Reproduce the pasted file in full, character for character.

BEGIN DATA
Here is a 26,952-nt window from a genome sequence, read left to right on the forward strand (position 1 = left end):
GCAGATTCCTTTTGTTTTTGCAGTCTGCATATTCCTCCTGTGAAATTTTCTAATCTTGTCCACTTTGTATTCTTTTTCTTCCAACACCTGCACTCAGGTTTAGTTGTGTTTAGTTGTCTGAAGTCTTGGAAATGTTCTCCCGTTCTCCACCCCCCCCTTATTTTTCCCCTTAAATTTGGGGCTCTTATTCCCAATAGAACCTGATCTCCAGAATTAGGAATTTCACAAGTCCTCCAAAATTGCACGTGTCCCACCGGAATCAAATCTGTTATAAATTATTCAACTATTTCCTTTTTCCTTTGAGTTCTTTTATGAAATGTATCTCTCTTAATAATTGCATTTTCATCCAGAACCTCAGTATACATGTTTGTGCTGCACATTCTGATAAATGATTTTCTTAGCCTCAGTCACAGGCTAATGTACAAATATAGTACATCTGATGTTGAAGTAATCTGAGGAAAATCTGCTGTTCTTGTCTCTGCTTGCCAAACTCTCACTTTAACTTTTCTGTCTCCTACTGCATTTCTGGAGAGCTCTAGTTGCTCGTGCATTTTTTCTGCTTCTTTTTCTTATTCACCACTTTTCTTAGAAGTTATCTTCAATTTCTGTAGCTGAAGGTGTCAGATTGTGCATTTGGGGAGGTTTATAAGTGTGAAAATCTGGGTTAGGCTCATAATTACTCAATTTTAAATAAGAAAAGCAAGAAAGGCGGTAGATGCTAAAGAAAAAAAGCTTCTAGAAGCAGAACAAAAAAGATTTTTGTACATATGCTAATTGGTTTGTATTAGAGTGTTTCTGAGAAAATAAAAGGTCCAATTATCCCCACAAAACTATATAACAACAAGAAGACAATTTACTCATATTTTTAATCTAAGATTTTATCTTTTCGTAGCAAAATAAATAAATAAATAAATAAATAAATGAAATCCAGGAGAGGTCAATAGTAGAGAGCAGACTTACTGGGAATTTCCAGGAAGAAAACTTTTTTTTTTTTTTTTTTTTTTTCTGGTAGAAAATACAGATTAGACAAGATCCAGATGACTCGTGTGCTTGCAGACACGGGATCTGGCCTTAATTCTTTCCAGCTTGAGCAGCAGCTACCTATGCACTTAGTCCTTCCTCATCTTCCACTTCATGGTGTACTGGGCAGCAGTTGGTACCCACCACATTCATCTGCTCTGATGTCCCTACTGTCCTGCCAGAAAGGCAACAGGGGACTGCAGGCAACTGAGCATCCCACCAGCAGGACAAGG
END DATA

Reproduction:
Here is a 26,952-nt window from a genome sequence, read left to right on the forward strand (position 1 = left end):
GCAGATTCCTTTTGTTTTTGCAGTCTGCATATTCCTCCTGTGAAATTTTCTAATCTTGTCCACTTTGTATTCTTTTTCTTCCAACACCTGCACTCAGGTTTAGTTGTGTTTAGTTGTCTGAAGTCTTGGAAATGTTCTCCCGTTCTCCACCCCCCCCTTATTTTTCCCCTTAAATTTGGGGCTCTTATTCCCAATAGAACCTGATCTCCAGAATTAGGAATTTCACAAGTCCTCCAAAATTGCACGTGTCCCACCGGAATCAAATCTGTTATAAATTATTCAACTATTTCCTTTTTCCTTTGAGTTCTTTTATGAAATGTATCTCTCTTAATAATTGCATTTTCATCCAGAACCTCAGTATACATGTTTGTGCTGCACATTCTGATAAATGATTTTCTTAGCCTCAGTCACAGGCTAATGTACAAATATAGTACATCTGATGTTGAAGTAATCTGAGGAAAATCTGCTGTTCTTGTCTCTGCTTGCCAAACTCTCACTTTAACTTTTCTGTCTCCTACTGCATTTCTGGAGAGCTCTAGTTGCTCGTGCATTTTTTCTGCTTCTTTTTCTTATTCACCACTTTTCTTAGAAGTTATCTTCAATTTCTGTAGCTGAAGGTGTCAGATTGTGCATTTGGGGAGGTTTATAAGTGTGAAAATCTGGGTTAGGCTCATAATTACTCAATTTTAAATAAGAAAAGCAAGAAAGGCGGTAGATGCTAAAGAAAAAAAGCTTCTAGAAGCAGAACAAAAAAGATTTTTGTACATATGCTAATTGGTTTGTATTAGAGTGTTTCTGAGAAAATAAAAGGTCCAATTATCCCCACAAAACTATATAACAACAAGAAGACAATTTACTCATATTTTTAATCTAAGATTTTATCTTTTCGTAGCAAAATAAATAAATAAATAAATAAATAAATGAAATCCAGGAGAGGTCAATAGTAGAGAGCAGACTTACTGGGAATTTCCAGGAAGAAAACTTTTTTTTTTTTTTTTTTTTTTTCTGGTAGAAAATACAGATTAGACAAGATCCAGATGACTCGTGTGCTTGCAGACACGGGATCTGGCCTTAATTCTTTCCAGCTTGAGCAGCAGCTACCTATGCACTTAGTCCTTCCTCATCTTCCACTTCATGGTGTACTGGGCAGCAGTTGGTACCCACCACATTCATCTGCTCTGATGTCCCTACTGTCCTGCCAGAAAGGCAACAGGGGACTGCAGGCAACTGAGCATCCCACCAGCAGGACAAGG